Economic headwinds from tariffs to pandemics to recessions have led to an increasingly volatile market requiring enhanced supply chain expertise to navigate. Ongoing business trends from eCommerce to global sourcing to drop shipping have increased supply chain complexity, requiring precision supply chain execution to profit. Considering this environment, perceptive leaders are focusing more on core company capabilities and partnering with outside firms for non-core ones, resulting in more virtual enterprises with expanded overall capabilities. Customers’ desire for accelerated new product innovation is further pushing leaders to compress timelines calling for new, more agile approaches to accomplish more in less time. Lastly, cloud, mobile and artificial intelligence software technologies are affording leaders more productive “pay as you go” on-demand support options.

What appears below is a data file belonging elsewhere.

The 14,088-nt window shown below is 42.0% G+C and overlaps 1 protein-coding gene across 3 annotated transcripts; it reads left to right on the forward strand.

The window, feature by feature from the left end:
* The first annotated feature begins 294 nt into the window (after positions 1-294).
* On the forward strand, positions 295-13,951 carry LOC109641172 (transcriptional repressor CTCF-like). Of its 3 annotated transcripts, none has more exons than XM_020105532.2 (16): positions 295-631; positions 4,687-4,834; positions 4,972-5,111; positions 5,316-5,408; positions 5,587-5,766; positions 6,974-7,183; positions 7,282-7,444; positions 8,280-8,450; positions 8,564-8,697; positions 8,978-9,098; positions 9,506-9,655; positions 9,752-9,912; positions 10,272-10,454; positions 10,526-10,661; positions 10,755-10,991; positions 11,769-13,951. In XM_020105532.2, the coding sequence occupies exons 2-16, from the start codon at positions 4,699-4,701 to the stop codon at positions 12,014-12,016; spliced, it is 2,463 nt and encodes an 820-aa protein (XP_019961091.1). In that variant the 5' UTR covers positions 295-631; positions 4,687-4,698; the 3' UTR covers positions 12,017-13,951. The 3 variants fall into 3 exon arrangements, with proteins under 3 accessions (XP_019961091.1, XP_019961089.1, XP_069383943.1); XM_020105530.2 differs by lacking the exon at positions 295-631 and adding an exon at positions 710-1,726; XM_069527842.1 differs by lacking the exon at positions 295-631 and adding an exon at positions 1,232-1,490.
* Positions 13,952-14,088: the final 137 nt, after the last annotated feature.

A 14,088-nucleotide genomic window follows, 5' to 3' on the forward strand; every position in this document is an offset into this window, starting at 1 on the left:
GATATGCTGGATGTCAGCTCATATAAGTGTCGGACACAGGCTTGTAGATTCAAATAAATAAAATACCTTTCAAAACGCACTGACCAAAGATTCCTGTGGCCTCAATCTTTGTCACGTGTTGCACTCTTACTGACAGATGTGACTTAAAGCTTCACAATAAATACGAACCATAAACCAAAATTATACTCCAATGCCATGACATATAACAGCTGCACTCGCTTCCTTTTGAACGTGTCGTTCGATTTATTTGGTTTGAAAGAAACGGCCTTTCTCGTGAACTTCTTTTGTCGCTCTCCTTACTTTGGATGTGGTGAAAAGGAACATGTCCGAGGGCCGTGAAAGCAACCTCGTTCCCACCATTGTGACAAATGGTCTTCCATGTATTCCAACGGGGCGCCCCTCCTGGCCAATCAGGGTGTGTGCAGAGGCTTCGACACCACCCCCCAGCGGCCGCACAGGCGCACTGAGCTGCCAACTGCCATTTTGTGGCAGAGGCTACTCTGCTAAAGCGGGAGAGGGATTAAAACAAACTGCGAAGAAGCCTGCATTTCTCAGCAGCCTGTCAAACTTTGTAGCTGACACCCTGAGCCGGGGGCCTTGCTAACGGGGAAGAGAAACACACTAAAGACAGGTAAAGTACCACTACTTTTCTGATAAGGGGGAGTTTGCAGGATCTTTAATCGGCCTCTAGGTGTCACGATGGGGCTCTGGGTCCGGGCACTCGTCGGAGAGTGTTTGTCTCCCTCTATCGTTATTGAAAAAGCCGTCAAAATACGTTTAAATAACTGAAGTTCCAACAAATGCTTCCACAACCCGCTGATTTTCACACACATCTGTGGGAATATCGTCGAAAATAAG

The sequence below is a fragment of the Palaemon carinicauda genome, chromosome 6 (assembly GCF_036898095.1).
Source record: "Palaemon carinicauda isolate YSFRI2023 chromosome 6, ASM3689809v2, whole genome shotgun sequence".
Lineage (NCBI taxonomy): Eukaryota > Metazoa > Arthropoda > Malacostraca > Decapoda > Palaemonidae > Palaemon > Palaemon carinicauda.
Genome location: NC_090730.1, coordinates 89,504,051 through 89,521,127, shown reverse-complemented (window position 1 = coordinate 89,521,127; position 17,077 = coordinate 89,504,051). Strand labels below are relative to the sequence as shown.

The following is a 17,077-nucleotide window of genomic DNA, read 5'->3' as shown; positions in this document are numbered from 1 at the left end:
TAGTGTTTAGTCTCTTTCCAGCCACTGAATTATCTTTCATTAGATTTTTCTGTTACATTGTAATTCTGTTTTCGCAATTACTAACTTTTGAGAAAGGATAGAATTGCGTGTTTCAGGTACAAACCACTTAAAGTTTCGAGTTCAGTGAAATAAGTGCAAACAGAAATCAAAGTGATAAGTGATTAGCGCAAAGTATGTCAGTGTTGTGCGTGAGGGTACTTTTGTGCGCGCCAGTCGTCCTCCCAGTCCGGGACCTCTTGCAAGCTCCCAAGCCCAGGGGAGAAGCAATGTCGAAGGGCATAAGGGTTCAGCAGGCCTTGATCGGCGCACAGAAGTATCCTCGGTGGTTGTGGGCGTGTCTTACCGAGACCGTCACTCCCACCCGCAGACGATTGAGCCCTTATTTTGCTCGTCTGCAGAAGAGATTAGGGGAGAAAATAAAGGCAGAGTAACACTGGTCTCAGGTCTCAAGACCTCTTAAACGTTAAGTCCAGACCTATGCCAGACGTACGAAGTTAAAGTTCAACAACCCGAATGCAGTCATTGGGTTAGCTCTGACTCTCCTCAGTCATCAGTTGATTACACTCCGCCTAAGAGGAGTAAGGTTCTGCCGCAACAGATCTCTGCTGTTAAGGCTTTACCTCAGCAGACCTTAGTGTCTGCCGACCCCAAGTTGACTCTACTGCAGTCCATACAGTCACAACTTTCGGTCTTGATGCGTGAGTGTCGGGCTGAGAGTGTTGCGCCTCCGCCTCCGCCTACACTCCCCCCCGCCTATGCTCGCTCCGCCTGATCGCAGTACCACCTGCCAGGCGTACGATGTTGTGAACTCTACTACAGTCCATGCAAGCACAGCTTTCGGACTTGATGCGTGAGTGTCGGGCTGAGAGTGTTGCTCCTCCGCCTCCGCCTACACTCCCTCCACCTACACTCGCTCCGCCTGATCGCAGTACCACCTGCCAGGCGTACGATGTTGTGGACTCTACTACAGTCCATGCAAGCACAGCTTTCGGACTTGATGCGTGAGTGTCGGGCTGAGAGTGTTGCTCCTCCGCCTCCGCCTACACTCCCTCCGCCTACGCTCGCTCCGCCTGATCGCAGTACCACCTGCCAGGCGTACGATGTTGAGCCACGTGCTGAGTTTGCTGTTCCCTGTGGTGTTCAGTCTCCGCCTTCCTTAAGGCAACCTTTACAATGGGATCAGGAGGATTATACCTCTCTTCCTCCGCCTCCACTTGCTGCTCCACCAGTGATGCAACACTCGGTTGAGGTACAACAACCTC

Progressive leaders are moving beyond simply outsourcing parts and non-core services to partnering with a newer breed of business process outsourcing (BPO) and technology enabled services providers to enhance capabilities, shorten product time to market, foster innovation and leverage variable cost structures to lower costs.

Waves of these types of service providers are disrupting markets from transportation (Uber) to hospitality (AirBnB), and now supply chain. Engaging on-demand “X as a Service” strategic partners to execute portions of one’s day-to-day business operations — from accounting to supply chain — is now accelerating across automotive, heavy truck, building products, consumer products and many additional industries. Small to midmarket companies can now acquire world-class capabilities at a fraction of the cost.

What is Supply Chain as a Service?